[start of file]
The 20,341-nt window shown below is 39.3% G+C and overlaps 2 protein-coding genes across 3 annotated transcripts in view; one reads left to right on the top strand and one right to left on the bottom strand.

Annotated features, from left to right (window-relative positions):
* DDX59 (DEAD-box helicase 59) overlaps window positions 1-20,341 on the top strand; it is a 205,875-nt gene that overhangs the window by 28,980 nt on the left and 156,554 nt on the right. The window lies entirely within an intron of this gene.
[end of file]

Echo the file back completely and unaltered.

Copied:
The 20,341-nt window shown below is 39.3% G+C and overlaps 2 protein-coding genes across 3 annotated transcripts in view; one reads left to right on the top strand and one right to left on the bottom strand.

Annotated features, from left to right (window-relative positions):
* DDX59 (DEAD-box helicase 59) overlaps window positions 1-20,341 on the top strand; it is a 205,875-nt gene that overhangs the window by 28,980 nt on the left and 156,554 nt on the right. The window lies entirely within an intron of this gene.